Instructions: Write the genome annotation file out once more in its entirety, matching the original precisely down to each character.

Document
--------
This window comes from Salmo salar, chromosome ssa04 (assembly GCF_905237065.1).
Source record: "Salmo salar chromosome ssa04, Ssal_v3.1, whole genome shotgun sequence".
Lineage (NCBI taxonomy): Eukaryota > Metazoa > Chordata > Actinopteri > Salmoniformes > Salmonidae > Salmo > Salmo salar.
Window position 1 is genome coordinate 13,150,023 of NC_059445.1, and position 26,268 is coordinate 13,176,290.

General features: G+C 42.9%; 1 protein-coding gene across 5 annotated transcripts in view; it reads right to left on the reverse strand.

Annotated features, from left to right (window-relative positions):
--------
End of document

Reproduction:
This window comes from Salmo salar, chromosome ssa04 (assembly GCF_905237065.1).
Source record: "Salmo salar chromosome ssa04, Ssal_v3.1, whole genome shotgun sequence".
Lineage (NCBI taxonomy): Eukaryota > Metazoa > Chordata > Actinopteri > Salmoniformes > Salmonidae > Salmo > Salmo salar.
Window position 1 is genome coordinate 13,150,023 of NC_059445.1, and position 26,268 is coordinate 13,176,290.

General features: G+C 42.9%; 1 protein-coding gene across 5 annotated transcripts in view; it reads right to left on the reverse strand.

Annotated features, from left to right (window-relative positions):